- Charlie Munger discussed GameStop, Bitcoin, SPACs, and other hot topics.
- Warren Buffett's business partner spoke at the Daily Journal annual meeting.
- Munger warned the speculation in stocks will end badly.
- Visit the Business section of Insider for more stories.
Warren Buffett's right-hand man issued a warning to stock-market speculators, criticized the trading platforms enabling them, blasted SPACs, and downplayed the significance of bitcoin at the Daily Journal annual meeting on Wednesday.
Here's a roundup of the 97-year-old executive's key comments during the meeting, lightly edited and condensed for clarity.
"These things do happen in a market economy, you get crazy booms. I've been around for a long time and my policy's always been to just ride it out."
"A lot of investors crowd in to buying stocks on frenzy, frequently on credit, because they see them going up. And of course that's a very dangerous way to invest."
"Shareholders should be more sensible and not crowd into stocks and just buy them just because they're going up and they like to gamble."
"I think it must end badly but I don't know when."
"That's the kind of thing that can happen when you get a whole lot of people who are using liquid stock markets to gamble the way they would in betting on racehorses."
"The frenzy is fed by people who are getting commissions and other revenues out of this new bunch of gamblers. When things get extreme you have things like that short squeeze."
"It's very dangerous and it's really stupid to have a culture which encourages as much gambling in stocks by people who have the mindset of racetrack bettors. Of course that is going to cause trouble as it did."
Robinhood and trading apps
"If you're selling people gambling services where you make profits off the top like many of these new brokers who specialize in luring gamblers in, it's a dirty way to make money and I think we're crazy to allow it."
"[Wretched excess in the financial system] is most egregious in the momentum trading by novice investors lured in by new types of brokerage operations like Robinhood. All of this activity is regrettable, civilization would do better without it."
"Human greed and the aggression of the brokerage community creates these bubbles from time to time. Wise people just stay out of them."
Stock valuations when interest rates are low
"Everybody is willing to hold stocks at higher price-earnings multiples when interest rates are as low as they are now. I don't think it's necessarily crazy that good companies sell at way higher multiples than they used to."
"On the other hand, I didn't get rich by buying stocks at high price-earnings multiples in the midst of crazy, speculative booms, and I'm not going to change."
"The world would be better off without them. This kind of crazy speculation, in enterprises not even found or picked out yet, is a sign of an irritating bubble. The investment-banking profession will sell shit as long as shit can be sold."
"I don't think bitcoin is going to end up the medium of exchange for the world. It's too volatile to serve well as a medium of exchange. It's really kind of an artificial substitute for gold and since I never buy any gold, I never buy any bitcoin. I recommend that other people follow my practise.
"[The Daily Journal] will not be following Tesla into bitcoin."
Tesla and bitcoin
Munger was asked to choose the more astounding event, the stratospheric rise in bitcoin's value or the astronomical rise in Tesla's stock price over the past year.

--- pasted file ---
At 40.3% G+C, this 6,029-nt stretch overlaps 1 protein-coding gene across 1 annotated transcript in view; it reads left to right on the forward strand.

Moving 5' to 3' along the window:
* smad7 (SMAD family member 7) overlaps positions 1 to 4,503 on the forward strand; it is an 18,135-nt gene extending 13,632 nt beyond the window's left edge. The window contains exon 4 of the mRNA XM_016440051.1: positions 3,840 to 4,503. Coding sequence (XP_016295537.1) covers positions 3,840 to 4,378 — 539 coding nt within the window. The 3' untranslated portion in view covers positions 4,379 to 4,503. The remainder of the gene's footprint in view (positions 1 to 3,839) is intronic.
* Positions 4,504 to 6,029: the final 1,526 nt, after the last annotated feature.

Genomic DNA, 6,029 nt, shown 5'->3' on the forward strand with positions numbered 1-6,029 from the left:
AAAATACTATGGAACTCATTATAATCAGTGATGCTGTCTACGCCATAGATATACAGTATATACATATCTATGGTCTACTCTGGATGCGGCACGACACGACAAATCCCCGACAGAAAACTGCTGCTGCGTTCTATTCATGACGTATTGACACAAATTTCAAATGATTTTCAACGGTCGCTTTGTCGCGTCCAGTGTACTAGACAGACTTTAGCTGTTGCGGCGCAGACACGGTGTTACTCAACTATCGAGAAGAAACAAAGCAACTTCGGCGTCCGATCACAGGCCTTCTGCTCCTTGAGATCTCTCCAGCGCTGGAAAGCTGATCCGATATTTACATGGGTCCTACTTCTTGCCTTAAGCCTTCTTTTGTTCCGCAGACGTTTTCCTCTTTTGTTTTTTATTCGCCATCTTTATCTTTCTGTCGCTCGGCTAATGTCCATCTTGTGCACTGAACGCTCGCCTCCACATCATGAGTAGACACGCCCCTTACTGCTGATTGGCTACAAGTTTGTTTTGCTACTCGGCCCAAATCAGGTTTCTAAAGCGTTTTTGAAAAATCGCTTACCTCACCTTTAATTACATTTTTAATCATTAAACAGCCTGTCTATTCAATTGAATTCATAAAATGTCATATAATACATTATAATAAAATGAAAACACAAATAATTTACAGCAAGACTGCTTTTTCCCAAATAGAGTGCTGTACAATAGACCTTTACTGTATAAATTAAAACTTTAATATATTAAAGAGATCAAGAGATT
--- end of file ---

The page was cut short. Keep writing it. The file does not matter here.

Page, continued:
He quoted author Samuel Johnson, who when presented with two choices, said, "I can't decide the order of precedency between a flea and a louse."
"I don't know which is worse," he added.
"Banking, run intelligently, is a very good business. The kind of executives who have a Buffett-like mindset and never get in trouble are a minority group, not a majority group."
"It's hard to run a bank intelligently. There's a lot of temptation to do dumb things which will make the earnings next quarter go up, but are bad for the long term."
"There's no question that Wells Fargo has disappointed long-term investors like Berkshire. The old management were not consciously malevolent or thieving but they had terrible judgment in having a culture of cross-selling, with incentives on the poorly paid employees that were too great to sell stuff the customers didn't really need.
"When the evidence came in that the system wasn't working very well because some of the employees were cheating some of the customers, they came down hard on the employees instead of changing the system. That was a big error in judgment. It's regrettable."
"You can understand why Warren got disenchanted with Wells Fargo. I think I'm a little more lenient. I expect less out of bankers than he does."
"BYD stock did nothing for the first five years we held it and last year it quintupled. What happened was that BYD is very well-positioned for the transfer of Chinese automobile production from gasoline-driven cars to electricity-driven cars. It's in a wonderful position and that excited the people in China which has its share of crazy speculators and so the stock went way up."
Selling overvalued stocks
"I so rarely hold a company like BYD that goes to a nosebleed price, that I don't think I've got a system yet. I'm just learning as I go along."
"People really trust Costco to deliver enormous values and that is why Costco presents some danger to Amazon. They've got a better reputation for providing value than practically anyone including Amazon."
"Value investing, the way I conceive it, is always wanting to get more value than you pay for when you buy a stock. That approach will never go out of style.
"All good investing is value investing. It's just that some people look for value in strong companies and some people look for value in weak companies."
"In wealth management, a lot of people think that if they have 100 stocks, they're investing more professionally than they are if they have four or five. I regard this as insanity, absolute insanity. I'm way more comfortable owning two or three stocks which I think I know something about and where I think I have an advantage."
"I'm a great admirer of Jeff Bezos, whom I consider one of the smartest businessmen who ever lived."
Alibaba founder Jack Ma